Getting the film onto terrestrial TV is a real coup, but can prove a difficult task. But it does happen - Christian Aid sends films for free to major news broadcasters in the hope of getting some coverage, and the footage of Joseph Fiennes in Angola was shown on GMTV, along with an interview with the actor.

But is film a suitable medium for every type of charity? Its power is obvious for certain subjects, usually emotive ones such as starving children, orphaned chimpanzees, and birds caught in the latest oil spill. But what about less photogenic issues such as trade laws?

Rye of the Media Trust says it doesn't really matter what the issue is, as long as it's clear. "It's not really any easier or harder to make films about one subject or another, as long as there is a key concept to get across," he says.

Christian Aid's Prime agrees, giving the example of a film it made about trade a year ago. The subject matter was the World Trade Organisation and the World Bank, and the charity used actors to play the parts of the organisations. "It's just something you have to think about more, and the scripts have to be spot on," he says.

Even if an issue is filmworthy, charities can face many obstacles while trying to make the film. The Inside Out Trust, for example, made a 15-minute film about four years ago exploring its work through the eyes of a prisoner, which took around 10 months to complete, mainly because of the difficulty of getting permission.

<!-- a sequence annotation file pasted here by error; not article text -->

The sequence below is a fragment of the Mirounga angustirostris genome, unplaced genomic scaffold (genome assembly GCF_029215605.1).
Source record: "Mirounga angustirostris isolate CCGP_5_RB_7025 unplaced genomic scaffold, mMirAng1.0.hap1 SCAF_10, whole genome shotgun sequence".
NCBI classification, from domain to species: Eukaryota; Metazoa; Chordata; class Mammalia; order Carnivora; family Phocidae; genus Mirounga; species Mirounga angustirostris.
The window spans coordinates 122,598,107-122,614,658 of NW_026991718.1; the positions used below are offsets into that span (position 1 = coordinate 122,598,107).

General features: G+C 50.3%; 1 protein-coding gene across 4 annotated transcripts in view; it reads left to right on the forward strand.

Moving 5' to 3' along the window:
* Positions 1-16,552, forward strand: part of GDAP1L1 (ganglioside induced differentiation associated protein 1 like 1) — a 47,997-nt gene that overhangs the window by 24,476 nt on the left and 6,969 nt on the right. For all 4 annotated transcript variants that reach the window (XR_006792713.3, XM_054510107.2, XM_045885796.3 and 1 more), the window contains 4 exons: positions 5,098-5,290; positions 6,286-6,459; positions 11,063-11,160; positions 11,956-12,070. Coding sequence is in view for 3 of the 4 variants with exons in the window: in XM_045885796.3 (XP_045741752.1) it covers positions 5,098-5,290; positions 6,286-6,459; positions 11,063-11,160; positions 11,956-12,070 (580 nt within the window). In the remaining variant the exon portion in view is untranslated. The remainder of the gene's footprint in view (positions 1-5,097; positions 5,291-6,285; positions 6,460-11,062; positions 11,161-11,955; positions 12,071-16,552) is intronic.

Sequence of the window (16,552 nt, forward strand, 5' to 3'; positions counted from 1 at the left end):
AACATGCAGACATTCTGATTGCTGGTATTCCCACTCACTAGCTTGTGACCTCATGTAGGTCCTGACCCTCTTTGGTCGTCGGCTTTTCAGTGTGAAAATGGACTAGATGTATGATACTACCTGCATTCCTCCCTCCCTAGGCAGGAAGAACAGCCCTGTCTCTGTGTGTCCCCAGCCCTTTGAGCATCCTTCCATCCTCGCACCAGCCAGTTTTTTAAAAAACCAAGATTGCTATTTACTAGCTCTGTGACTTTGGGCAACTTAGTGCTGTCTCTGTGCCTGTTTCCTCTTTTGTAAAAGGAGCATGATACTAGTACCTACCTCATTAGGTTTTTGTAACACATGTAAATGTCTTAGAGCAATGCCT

"It's not easy to film in prisons," says June Ward, arts project co-ordinator of the Trust. "You have to get clearance for the camera crew and that can be difficult, also you've got to get disclaimers from prisoners, so it's a slow process."

The trust, which tries to encourage prisoners to carry out work that benefits disadvantaged people - giving them skills which make them less likely to reoffend, while also helping the general public - is now working on another film to support its 'employment inside and out' scheme, which tries to match employers with potential future employees.

At the other extreme of the film-making timescale, End Child Poverty made its most recent film in just 15 days (see case study). Most will be somewhere inbetween, depending on where you're shooting, what you're spending and how long the film is.

"Generally it's surprising how quickly they're made," says the Media Trust's Rye. "A medium-sized film on a medium-sized budget might have a month in pre-production, a month in production and then two weeks in post-production. It just depends on the budget and deadlines."


1. Decide exactly what you want from a film before you try to commission it. Production companies need a clear brief from which to work.

2. Listen to the advice of your production company. Tell them what you want, but let them do their job, especially in the editing suite.

3. Don't assume that your subject isn't sexy enough for a film. It's the job of the film-maker to make a story come alive on celluloid, and a good one will do just that.